Texas is dealing with approximately $1.2 billion in insured losses so far from nine confirmed tornadoes that struck the metro-Dallas area on Dec. 26 and killed 11 people, according to preliminary estimates from the Insurance Council of Texas.
The group based its estimates, in part, on catastrophe teams sent to assess damage and claims from insurers including State Farm, Allstate, Farmers, Liberty Mutual, The Hartford, and GEICO, according to Mark Hanna, spokesman for the Insurance Council of Texas.
So far, the count is up to 2,000 structures — including 1,500 homes — either damaged or destroyed. A high number of cars and trucks also sustained varying levels of damage, Hanna said.
Not included in the insured losses estimate thus far: fallout from a blizzard that slammed into the state’s panhandle and west Texas, shutting down highways and leaving thousands of homeowners without power. The combined effect of both weather events left thousands of travelers stranded at Dallas/Fort Worth International Airport and other locations during a busy holiday season.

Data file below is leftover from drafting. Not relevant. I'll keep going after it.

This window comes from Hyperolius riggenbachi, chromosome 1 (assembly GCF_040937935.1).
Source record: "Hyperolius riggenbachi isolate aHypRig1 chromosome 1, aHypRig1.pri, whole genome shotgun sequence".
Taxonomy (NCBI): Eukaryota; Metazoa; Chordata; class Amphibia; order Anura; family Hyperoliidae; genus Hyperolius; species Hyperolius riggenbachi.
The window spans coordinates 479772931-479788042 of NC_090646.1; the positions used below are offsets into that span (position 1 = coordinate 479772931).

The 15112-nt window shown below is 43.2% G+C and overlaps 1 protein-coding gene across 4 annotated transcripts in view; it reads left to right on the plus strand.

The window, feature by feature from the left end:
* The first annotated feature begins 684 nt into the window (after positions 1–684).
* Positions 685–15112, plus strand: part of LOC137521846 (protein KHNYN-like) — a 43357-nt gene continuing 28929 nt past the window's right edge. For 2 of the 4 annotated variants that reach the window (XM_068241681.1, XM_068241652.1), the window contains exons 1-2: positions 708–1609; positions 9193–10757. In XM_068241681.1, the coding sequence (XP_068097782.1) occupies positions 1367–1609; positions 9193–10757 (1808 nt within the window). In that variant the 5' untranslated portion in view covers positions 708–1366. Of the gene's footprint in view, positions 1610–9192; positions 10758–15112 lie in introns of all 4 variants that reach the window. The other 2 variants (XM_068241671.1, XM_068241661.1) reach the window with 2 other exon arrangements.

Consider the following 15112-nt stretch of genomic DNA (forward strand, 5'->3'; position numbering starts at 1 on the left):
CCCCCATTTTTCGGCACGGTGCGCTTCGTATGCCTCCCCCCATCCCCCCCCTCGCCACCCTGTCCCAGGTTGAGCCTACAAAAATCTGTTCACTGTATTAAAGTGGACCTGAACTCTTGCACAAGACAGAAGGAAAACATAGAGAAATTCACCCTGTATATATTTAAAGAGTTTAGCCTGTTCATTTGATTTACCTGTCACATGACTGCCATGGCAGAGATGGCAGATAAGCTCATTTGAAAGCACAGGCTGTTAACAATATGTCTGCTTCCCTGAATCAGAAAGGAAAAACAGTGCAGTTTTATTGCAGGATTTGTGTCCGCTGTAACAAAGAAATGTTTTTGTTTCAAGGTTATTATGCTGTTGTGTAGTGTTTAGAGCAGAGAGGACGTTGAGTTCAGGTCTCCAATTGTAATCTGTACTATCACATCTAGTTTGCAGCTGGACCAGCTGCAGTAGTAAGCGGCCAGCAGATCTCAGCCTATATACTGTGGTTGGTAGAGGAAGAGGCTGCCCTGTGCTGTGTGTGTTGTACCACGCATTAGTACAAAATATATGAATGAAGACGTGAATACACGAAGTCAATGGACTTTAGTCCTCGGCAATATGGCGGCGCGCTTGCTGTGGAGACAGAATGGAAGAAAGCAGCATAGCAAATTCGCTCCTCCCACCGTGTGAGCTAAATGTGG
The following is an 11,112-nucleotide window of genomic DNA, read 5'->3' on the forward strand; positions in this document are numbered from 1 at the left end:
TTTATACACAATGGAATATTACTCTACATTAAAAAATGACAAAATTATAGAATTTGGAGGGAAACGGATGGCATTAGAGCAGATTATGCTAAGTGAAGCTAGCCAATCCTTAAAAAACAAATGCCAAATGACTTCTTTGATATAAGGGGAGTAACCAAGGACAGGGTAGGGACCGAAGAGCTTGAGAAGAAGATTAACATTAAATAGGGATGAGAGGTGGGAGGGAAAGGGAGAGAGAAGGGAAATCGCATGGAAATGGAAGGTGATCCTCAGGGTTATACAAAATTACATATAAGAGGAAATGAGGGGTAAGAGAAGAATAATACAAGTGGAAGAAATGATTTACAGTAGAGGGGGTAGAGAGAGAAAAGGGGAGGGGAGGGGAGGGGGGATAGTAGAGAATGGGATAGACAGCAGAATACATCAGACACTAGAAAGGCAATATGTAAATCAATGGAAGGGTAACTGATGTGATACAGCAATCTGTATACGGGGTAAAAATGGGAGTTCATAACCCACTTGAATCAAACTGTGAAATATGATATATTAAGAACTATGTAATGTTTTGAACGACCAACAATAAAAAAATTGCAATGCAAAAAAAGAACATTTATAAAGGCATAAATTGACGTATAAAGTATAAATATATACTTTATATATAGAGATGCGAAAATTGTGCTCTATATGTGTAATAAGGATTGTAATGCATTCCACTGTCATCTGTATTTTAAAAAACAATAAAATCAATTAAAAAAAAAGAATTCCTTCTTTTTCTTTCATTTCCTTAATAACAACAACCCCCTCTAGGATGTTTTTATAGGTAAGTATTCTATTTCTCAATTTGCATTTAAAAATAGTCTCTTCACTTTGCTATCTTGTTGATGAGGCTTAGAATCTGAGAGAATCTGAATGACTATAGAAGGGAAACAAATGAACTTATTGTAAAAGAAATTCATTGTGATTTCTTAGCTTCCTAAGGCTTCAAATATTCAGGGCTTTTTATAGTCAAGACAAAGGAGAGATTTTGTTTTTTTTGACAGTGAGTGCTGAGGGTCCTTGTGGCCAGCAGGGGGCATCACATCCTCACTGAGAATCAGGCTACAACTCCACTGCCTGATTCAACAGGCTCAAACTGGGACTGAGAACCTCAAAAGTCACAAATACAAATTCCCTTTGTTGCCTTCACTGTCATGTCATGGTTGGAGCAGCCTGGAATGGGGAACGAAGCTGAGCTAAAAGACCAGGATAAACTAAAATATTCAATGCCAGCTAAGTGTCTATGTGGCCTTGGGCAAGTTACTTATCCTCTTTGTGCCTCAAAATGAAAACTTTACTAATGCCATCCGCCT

Hanna said that his group’s insured loss estimate comes from conversations from insurance company catastrophe teams, agents, insurance adjusters, claims managers, emergency management officials and city officials. Also factored in: data from affected cities and the Texas Department of Insurance.
Hanna credited police with helping to protect neighborhoods affected by the storms from further trouble, particularly those seeking financial gain from the post-storm aftermath.
“The law enforcement [officials] are doing a great job in keeping the riff-raff out of neighborhoods that have been effected,” Hanna said. “Every time we see weather catastrophes like this in Texas we see out-of-state roofers and building contractors flood into the area. We see public adjusters who paper the front doors with their business cards, and we are aware of attorneys who use runners to basically tell homeowners” to avoid filing a claim and use their services instead.
Hanna added that insurers and others are trying to prevent issues this time around, “so people can turn to their insurance company for help and assistance, and get the money needed from their policies that will put them back on their feet.”
Mark Hollmer is editor at Insurance Journal affiliate, Carrier Management. IJ and CM are members of the Wells Media Group.
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